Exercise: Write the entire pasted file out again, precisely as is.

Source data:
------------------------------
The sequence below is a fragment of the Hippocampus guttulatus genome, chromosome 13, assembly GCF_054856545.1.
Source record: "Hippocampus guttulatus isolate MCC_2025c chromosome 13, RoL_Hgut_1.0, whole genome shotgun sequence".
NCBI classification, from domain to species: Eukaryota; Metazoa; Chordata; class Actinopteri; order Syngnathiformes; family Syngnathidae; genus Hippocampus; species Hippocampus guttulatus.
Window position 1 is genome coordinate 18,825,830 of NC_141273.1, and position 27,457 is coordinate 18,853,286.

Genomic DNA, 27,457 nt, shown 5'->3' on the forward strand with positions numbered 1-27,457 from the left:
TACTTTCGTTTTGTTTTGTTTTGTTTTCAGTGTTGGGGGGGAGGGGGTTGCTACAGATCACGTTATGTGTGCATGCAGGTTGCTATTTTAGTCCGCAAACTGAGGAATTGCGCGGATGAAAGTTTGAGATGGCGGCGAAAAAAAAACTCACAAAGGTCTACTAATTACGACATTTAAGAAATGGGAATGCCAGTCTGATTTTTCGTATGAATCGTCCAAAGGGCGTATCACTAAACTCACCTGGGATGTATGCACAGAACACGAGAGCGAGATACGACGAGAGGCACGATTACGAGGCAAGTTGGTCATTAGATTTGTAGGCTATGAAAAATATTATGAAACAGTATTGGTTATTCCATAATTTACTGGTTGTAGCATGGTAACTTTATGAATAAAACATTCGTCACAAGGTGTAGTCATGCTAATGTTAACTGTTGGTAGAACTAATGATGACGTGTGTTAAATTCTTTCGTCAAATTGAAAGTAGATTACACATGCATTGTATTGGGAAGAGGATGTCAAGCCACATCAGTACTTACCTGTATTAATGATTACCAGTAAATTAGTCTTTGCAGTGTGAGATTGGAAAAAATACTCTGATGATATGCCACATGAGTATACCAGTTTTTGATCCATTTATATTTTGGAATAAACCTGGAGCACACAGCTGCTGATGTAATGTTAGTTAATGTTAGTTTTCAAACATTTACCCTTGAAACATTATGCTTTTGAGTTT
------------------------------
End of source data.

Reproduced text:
The sequence below is a fragment of the Hippocampus guttulatus genome, chromosome 13, assembly GCF_054856545.1.
Source record: "Hippocampus guttulatus isolate MCC_2025c chromosome 13, RoL_Hgut_1.0, whole genome shotgun sequence".
NCBI classification, from domain to species: Eukaryota; Metazoa; Chordata; class Actinopteri; order Syngnathiformes; family Syngnathidae; genus Hippocampus; species Hippocampus guttulatus.
Window position 1 is genome coordinate 18,825,830 of NC_141273.1, and position 27,457 is coordinate 18,853,286.

Genomic DNA, 27,457 nt, shown 5'->3' on the forward strand with positions numbered 1-27,457 from the left:
TACTTTCGTTTTGTTTTGTTTTGTTTTCAGTGTTGGGGGGGAGGGGGTTGCTACAGATCACGTTATGTGTGCATGCAGGTTGCTATTTTAGTCCGCAAACTGAGGAATTGCGCGGATGAAAGTTTGAGATGGCGGCGAAAAAAAAACTCACAAAGGTCTACTAATTACGACATTTAAGAAATGGGAATGCCAGTCTGATTTTTCGTATGAATCGTCCAAAGGGCGTATCACTAAACTCACCTGGGATGTATGCACAGAACACGAGAGCGAGATACGACGAGAGGCACGATTACGAGGCAAGTTGGTCATTAGATTTGTAGGCTATGAAAAATATTATGAAACAGTATTGGTTATTCCATAATTTACTGGTTGTAGCATGGTAACTTTATGAATAAAACATTCGTCACAAGGTGTAGTCATGCTAATGTTAACTGTTGGTAGAACTAATGATGACGTGTGTTAAATTCTTTCGTCAAATTGAAAGTAGATTACACATGCATTGTATTGGGAAGAGGATGTCAAGCCACATCAGTACTTACCTGTATTAATGATTACCAGTAAATTAGTCTTTGCAGTGTGAGATTGGAAAAAATACTCTGATGATATGCCACATGAGTATACCAGTTTTTGATCCATTTATATTTTGGAATAAACCTGGAGCACACAGCTGCTGATGTAATGTTAGTTAATGTTAGTTTTCAAACATTTACCCTTGAAACATTATGCTTTTGAGTTT